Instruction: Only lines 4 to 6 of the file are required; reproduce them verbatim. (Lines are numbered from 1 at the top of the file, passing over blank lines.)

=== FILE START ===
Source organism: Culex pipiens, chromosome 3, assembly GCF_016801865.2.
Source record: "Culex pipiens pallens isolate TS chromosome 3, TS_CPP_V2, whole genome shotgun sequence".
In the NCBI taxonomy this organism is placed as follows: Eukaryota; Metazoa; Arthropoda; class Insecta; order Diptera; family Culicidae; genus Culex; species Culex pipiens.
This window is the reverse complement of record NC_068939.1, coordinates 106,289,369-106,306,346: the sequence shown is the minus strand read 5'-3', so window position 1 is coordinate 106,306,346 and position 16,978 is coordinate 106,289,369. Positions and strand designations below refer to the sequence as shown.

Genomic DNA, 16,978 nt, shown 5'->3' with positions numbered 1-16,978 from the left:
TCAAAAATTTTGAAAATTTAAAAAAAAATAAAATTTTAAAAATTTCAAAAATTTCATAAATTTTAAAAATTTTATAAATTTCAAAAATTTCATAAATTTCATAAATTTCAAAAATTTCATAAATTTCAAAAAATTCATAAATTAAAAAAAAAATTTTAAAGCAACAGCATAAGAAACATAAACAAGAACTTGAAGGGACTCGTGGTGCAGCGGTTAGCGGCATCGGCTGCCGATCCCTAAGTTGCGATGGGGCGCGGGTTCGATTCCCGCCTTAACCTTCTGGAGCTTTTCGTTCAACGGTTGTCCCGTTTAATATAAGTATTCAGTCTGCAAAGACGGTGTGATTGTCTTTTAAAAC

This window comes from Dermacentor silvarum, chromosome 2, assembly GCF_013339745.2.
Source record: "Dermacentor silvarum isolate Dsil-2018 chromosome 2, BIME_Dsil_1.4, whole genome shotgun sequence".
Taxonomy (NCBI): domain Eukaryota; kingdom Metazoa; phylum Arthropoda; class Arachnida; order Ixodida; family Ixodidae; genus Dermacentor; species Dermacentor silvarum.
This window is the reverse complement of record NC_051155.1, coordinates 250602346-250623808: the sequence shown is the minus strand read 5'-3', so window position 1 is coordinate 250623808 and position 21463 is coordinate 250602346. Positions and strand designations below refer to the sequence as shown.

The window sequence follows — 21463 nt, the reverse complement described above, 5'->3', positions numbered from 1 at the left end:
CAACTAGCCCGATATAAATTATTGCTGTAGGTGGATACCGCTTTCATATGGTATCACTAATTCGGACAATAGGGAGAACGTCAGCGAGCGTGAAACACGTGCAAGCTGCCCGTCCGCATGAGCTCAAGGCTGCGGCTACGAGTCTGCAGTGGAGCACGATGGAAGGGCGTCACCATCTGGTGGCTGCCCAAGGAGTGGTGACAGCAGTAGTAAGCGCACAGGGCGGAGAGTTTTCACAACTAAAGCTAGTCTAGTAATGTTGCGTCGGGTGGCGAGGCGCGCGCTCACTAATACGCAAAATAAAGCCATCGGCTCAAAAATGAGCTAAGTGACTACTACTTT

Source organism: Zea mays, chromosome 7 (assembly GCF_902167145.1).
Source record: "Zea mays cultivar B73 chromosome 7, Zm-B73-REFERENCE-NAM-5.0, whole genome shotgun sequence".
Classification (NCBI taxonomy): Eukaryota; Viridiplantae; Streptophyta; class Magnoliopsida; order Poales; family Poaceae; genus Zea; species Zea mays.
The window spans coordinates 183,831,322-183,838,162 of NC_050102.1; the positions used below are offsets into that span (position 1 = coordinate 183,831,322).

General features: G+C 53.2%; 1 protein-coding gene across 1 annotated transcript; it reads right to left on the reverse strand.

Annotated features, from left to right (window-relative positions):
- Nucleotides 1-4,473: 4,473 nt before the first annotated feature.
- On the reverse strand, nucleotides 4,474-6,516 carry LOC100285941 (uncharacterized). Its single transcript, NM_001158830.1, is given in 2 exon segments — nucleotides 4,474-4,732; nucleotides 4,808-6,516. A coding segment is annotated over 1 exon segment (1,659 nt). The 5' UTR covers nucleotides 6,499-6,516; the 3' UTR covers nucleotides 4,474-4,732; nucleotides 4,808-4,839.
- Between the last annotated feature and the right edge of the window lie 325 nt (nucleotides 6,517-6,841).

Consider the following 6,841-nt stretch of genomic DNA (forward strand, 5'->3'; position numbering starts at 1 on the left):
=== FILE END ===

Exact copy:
This window is the reverse complement of record NC_068939.1, coordinates 106,289,369-106,306,346: the sequence shown is the minus strand read 5'-3', so window position 1 is coordinate 106,306,346 and position 16,978 is coordinate 106,289,369. Positions and strand designations below refer to the sequence as shown.

Genomic DNA, 16,978 nt, shown 5'->3' with positions numbered 1-16,978 from the left:
TCAAAAATTTTGAAAATTTAAAAAAAAATAAAATTTTAAAAATTTCAAAAATTTCATAAATTTTAAAAATTTTATAAATTTCAAAAATTTCATAAATTTCATAAATTTCAAAAATTTCATAAATTTCAAAAAATTCATAAATTAAAAAAAAAATTTTAAAGCAACAGCATAAGAAACATAAACAAGAACTTGAAGGGACTCGTGGTGCAGCGGTTAGCGGCATCGGCTGCCGATCCCTAAGTTGCGATGGGGCGCGGGTTCGATTCCCGCCTTAACCTTCTGGAGCTTTTCGTTCAACGGTTGTCCCGTTTAATATAAGTATTCAGTCTGCAAAGACGGTGTGATTGTCTTTTAAAAC